The image was posted on the official Royal Family Twitter account and received more than 4,500 likes. It shows Queen Elizabeth II in Hobart, Tasmania, inspecting a guard of honour at Prince’s Wharf.
Elizabeth had been due to visit Australia in 1952 as part of a royal tour.
However, whilst in Kenya in February the princess received the news that her father, King George VI, had passed away at Sandringham House.
As a result Elizabeth returned to the UK to mourn her father and assume her new role as head of state.
On June 2 1953 her coronation took place at Westminster Abbey.
Later that year the new Queen embarked on a major tour of the commonwealth.
During this time, she visited Bermuda, Jamaica, Fiji, Tonga, New Zealand, Australia, Sir Lanka, Uganda and Malta.
Her time in Australia lasted from February 3 to April 1 during which she spent time in Hobart.
The photo was posted to mark Australia Day, the official national day of Australia, which commemorates the arrival of the first British fleet in 1788.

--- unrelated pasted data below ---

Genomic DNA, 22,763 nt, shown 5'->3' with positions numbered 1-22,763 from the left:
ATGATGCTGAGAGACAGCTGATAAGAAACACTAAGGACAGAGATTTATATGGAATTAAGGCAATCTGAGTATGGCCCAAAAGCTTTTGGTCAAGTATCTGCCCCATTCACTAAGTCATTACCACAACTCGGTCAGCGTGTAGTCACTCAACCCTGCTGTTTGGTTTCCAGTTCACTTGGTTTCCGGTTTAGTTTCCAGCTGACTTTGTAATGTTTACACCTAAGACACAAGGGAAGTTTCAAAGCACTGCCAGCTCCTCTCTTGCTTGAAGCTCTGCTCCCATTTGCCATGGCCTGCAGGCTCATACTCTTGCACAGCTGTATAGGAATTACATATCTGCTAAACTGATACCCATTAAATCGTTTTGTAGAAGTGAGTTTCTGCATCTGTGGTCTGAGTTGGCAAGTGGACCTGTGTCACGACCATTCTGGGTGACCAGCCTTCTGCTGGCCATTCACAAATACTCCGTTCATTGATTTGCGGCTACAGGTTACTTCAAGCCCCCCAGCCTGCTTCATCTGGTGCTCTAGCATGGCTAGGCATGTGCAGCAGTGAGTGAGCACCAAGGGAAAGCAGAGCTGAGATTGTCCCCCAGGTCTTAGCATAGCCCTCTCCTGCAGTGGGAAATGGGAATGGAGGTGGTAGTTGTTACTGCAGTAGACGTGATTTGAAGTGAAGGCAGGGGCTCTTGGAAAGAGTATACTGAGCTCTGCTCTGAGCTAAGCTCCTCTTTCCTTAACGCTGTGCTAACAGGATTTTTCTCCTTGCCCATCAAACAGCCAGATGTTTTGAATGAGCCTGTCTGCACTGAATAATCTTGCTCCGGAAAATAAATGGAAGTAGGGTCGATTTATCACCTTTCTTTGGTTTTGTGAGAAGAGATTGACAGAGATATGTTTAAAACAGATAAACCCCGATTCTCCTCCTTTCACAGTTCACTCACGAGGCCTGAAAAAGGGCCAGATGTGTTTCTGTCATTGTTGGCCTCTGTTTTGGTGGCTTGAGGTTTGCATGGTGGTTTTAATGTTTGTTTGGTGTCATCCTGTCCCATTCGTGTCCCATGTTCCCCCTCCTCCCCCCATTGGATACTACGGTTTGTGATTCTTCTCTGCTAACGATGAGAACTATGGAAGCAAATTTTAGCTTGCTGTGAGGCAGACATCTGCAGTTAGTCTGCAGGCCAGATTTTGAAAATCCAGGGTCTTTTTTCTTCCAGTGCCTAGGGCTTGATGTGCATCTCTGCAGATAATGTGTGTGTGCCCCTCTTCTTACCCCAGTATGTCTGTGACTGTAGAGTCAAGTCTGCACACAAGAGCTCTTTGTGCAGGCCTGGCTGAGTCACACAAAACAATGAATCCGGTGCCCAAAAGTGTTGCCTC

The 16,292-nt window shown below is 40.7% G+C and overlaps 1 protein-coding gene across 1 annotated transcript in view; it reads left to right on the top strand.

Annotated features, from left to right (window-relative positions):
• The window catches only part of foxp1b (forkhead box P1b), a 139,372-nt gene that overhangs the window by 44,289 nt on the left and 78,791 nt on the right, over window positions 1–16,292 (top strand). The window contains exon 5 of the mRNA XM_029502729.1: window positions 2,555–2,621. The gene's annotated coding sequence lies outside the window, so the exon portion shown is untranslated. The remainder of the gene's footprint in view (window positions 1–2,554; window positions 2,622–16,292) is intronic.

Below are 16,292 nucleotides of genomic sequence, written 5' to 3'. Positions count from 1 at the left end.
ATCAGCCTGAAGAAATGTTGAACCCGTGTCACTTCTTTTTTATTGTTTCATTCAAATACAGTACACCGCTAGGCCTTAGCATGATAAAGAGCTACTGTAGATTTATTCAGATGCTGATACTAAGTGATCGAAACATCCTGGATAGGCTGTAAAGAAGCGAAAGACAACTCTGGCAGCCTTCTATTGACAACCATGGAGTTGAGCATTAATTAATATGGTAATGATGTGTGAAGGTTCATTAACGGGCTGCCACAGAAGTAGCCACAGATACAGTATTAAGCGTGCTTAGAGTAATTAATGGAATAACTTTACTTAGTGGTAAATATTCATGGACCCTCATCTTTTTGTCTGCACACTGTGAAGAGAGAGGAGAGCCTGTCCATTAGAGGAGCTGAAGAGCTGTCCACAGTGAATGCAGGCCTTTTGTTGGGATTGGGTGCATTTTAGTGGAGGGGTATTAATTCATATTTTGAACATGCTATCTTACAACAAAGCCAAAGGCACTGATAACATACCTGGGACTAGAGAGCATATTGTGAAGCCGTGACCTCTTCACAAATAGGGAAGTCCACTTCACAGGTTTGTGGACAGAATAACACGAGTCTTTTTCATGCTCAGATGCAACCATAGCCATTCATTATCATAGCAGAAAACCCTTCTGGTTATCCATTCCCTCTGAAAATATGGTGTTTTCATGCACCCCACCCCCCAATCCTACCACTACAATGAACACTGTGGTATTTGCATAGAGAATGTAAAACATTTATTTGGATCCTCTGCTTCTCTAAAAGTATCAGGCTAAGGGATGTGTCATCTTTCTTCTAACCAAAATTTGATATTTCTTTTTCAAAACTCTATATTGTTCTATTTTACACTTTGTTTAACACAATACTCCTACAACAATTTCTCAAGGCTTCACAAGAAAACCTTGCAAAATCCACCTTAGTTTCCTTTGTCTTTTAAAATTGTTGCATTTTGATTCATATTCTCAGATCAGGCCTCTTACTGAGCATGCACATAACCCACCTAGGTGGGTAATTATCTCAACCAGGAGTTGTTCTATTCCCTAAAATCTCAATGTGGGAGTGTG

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Of the 1,222 surveyed 40 percent backed the monarchy whilst 34 percent wanted an elected head of state.
In 1999 Australia voted in a referendum against becoming a republic by 55 percent of the vote to 45 percent.
Ipsos director Jessica Elgood said the latest poll indicates changing Australia’s head of state is not a priority for most Australians.
She said: “There’s no sense of momentum around the move to Australia becoming a republic at the moment.
“Clearly at the turn of the century, with the referendum, there was so much more attention to the public debate.”
The Duke and Duchess of Sussex visited Australia in 2018 as part of a four-nation royal tour, during which Meghan revealed she was pregnant with her first child.
However, the couple stepped down as working members of the Royal Family in March 2020 and moved to California.